Kevin Garnett misses mark in comments about AAU basketball
Kevin Garnett knows basketball, and after spending 21 years in the NBA, he certainly knows that league inside and out.
And he knows basketball and the NBA, far better than I do.
But after spending a dozen years around the top recruits in the country, covering the AAU scene and going to what amounts to hundreds of games a year, both high school and AAU, I know the AAU and high school landscape far better than he does.
On Monday, in an interview with Kevin McHale on NBA TV, Garnett blasted AAU and the lack of teaching that our youth currently gets.
“AAU has killed our league,” Garnett told McHale.
Where to begin?
“Absolutely just bologna,” Georgia Tech head coach Josh Pastner, who started his career by coaching an AAU team as a 17-year old, told FOX Sports when asked about Garnett’s cmments.
That’s the short, easy way to put it. But there’s a lot to unpack.
“From a perspective, these kids aren’t being taught anything,” Garnett said. “They have intentions and they want things, the way they see it is not how our league works.”
I have a hard time believing when Garnett entered the NBA Draft out of Farragut Academy in 1995 that he was any better off from a teaching perspective than kids are now.
AAU is more professional. It gets more coverage. And social media has made everything more visible. But the game isn’t being taught differently. There are still some great AAU coaches and there are still some bad ones. The same goes for high school.
But this notion that AAU is all the sudden changing the game for the worse isn’t accurate. In fact, in many ways AAU basketball is more organized and better than it’s ever been. The ball isn’t always great, but the competition is higher and the opportunities for players have expanded.
When Nike formed the Elite Youth Basketball League and adidas and Under Armour followed with their leagues, it made winning important at the youth level. Each shoe brand runs a league that consists of three or four weekends in the spring that lead up to their championship tournaments in July. It created a competitiveness not previously seen on the summer circuit. The best consistently play the best with something on the line.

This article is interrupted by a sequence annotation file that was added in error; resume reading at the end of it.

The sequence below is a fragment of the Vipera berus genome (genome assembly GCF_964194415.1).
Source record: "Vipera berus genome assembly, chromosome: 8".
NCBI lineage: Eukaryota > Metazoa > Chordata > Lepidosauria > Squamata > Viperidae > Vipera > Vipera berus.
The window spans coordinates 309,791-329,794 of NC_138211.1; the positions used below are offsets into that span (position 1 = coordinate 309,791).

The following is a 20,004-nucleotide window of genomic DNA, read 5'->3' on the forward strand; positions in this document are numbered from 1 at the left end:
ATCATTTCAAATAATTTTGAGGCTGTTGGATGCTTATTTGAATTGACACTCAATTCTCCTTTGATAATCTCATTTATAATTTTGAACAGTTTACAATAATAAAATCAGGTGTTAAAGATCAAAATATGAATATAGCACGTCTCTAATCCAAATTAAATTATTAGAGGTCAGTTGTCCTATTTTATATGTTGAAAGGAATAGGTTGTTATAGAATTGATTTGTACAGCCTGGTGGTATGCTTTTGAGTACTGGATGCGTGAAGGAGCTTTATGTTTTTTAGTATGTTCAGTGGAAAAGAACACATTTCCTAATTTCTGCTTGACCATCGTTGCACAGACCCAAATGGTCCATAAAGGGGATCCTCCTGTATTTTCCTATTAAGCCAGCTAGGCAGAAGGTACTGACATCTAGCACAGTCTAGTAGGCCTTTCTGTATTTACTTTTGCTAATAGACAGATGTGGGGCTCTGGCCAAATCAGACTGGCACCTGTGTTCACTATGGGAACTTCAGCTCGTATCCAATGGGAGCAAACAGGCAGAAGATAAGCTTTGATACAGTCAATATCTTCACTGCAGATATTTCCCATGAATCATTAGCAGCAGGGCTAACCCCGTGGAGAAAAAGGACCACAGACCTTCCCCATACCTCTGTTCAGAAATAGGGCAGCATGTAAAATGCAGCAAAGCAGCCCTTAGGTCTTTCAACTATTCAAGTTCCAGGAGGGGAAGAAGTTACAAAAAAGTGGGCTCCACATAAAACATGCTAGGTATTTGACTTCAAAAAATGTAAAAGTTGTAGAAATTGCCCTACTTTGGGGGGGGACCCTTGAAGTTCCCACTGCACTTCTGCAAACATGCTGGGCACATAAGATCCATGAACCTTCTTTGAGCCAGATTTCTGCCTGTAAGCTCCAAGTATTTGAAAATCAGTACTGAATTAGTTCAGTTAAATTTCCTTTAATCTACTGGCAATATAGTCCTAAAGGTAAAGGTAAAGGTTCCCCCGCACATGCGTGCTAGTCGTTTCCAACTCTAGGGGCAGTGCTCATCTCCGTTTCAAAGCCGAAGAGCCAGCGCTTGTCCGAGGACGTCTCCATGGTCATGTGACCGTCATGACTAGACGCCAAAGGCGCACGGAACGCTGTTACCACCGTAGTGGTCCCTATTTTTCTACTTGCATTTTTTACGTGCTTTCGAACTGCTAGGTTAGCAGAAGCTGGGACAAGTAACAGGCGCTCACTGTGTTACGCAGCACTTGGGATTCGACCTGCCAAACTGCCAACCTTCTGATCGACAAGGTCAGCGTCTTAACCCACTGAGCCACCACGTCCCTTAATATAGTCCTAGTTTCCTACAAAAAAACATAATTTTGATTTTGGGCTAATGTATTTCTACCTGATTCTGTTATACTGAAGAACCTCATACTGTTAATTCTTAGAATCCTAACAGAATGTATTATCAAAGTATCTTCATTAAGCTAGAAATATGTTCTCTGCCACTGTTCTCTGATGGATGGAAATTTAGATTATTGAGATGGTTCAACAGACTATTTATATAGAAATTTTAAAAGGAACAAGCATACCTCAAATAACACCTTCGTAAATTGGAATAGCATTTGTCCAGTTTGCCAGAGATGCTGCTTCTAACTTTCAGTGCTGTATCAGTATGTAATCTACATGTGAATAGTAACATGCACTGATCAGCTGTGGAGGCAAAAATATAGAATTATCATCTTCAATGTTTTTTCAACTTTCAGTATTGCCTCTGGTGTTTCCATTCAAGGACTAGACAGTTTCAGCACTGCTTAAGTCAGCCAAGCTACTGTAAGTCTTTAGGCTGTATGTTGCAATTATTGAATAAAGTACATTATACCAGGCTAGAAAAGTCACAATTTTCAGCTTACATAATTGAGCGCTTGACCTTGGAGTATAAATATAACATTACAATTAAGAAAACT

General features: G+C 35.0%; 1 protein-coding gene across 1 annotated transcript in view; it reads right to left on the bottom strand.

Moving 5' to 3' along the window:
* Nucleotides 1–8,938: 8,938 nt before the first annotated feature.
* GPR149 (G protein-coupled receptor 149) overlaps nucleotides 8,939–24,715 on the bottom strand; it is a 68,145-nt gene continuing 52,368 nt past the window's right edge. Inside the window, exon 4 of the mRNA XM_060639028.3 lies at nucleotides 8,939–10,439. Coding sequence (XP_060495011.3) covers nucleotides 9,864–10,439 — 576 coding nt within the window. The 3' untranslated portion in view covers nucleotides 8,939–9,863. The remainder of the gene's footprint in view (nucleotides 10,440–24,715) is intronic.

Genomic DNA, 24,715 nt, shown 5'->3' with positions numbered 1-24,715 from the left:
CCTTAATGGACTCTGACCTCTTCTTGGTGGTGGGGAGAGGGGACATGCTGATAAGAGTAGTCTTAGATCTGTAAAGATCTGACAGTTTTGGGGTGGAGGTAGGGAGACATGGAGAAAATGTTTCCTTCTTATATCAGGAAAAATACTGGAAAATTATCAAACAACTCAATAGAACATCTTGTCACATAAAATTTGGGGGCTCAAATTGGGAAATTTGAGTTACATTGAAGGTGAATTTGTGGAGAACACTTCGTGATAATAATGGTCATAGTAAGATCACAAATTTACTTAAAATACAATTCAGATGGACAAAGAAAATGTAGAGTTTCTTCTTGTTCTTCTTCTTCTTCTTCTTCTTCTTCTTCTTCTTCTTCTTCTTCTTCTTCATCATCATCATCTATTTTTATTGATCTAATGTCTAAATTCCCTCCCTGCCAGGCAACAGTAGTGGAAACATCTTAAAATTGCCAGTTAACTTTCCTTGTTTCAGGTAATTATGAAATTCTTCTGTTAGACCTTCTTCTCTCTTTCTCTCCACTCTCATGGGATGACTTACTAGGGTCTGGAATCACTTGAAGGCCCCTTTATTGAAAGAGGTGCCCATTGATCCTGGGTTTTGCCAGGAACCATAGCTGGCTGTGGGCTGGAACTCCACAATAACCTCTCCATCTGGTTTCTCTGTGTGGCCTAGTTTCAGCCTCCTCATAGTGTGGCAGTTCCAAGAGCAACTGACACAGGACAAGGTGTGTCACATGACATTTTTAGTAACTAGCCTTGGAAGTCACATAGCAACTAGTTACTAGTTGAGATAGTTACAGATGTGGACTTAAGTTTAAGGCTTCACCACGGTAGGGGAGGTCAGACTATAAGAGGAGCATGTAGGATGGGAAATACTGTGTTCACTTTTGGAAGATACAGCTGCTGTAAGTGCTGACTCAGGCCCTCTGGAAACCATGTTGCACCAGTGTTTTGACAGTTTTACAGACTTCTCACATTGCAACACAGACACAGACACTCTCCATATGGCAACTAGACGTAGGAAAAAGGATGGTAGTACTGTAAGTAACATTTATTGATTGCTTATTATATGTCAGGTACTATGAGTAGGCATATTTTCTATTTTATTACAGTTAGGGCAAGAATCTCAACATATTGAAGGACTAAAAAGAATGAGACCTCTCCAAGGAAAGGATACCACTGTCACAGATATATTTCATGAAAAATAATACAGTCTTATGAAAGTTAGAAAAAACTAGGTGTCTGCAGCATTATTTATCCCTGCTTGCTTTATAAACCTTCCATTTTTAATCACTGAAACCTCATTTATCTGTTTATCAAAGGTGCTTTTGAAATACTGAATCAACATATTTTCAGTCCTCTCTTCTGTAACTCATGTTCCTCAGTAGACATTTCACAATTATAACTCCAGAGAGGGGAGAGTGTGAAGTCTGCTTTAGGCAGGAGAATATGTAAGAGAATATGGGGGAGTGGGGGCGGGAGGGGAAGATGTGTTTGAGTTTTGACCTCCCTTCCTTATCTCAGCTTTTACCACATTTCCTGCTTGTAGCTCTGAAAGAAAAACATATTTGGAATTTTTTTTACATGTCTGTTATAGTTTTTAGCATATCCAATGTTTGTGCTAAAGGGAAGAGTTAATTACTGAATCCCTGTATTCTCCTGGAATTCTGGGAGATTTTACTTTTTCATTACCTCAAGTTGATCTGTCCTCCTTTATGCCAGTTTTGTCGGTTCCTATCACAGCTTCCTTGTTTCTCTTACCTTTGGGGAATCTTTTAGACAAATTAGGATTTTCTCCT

And if you don’t think these kids are playing to win, I’d like to invite you to a tournament sometime. I suspect Kevin Garnett or even Kobe Bryant, who made similar comments in the past, aren’t exactly frequent visitors of AAU tournaments, like Chris Paul and John Wall are.
Opportunity may be the best component of AAU ball. Thousands of kids get the chance to earn a scholarship by playing in front of college coaches and scouts. Plus they travel and gain cultural experiences that most high school students only dream of.
Branched off of these summer leagues are skills academies and camps that shoe brands utilize to help teach prospects. The CP3 camp, Stephen Curry Select Camp, adidas Nations and the Nike Skills Academy all accomplish this goal and give players a chance to work and learn from their idols in an intimate setting.
To top it all off, while we hear that players in the United States aren’t being taught and lack skill, the USA Basketball u16 and u17 National Teams are 50-0 in international competition and have won all eight events they’ve played in. So the system must be doing something right, if the best young players in the world can barely compete.
Now don’t get me wrong, AAU has its faults.
There is too much play. Heck, I’m not running up and down the court and I’m worn out by the middle of June. If you want to play every weekend, you can find a tournament. Is the ball sloppy sometimes? Certainly, just as it can be during the high school season. Like any other field or industry, there are quality people with great intentions and there are seedy people with bad intentions. That’s not mutually exclusive to AAU.
Garnett eventually got into entitlement. And I think he makes a good point. It’s noticeable now more than ever. I’ve had more than 10 conversations with college coaches in the past month about the sense of entitlement with the current college freshman and next year’s crop of incoming recruits.
It’s a problem. But it’s not just an AAU problem. It’s a culture problem.
In basketball specifically, maybe players are given too much too soon. And my industry is apart of that. College coaches are apart of it. AAU is apart of that. High school teams are apart of that. But it’s certainly not mutually exclusive to travel team basketball.
All that said, changes can certainly be made and I welcome them.
Instead of blaming the current travel team system for messing up the NBA, which oddly seems to be at the pinnacle of its popularity, I’d like to invite Garnett to pull up a chair, watch a game or two this summer and help improve it.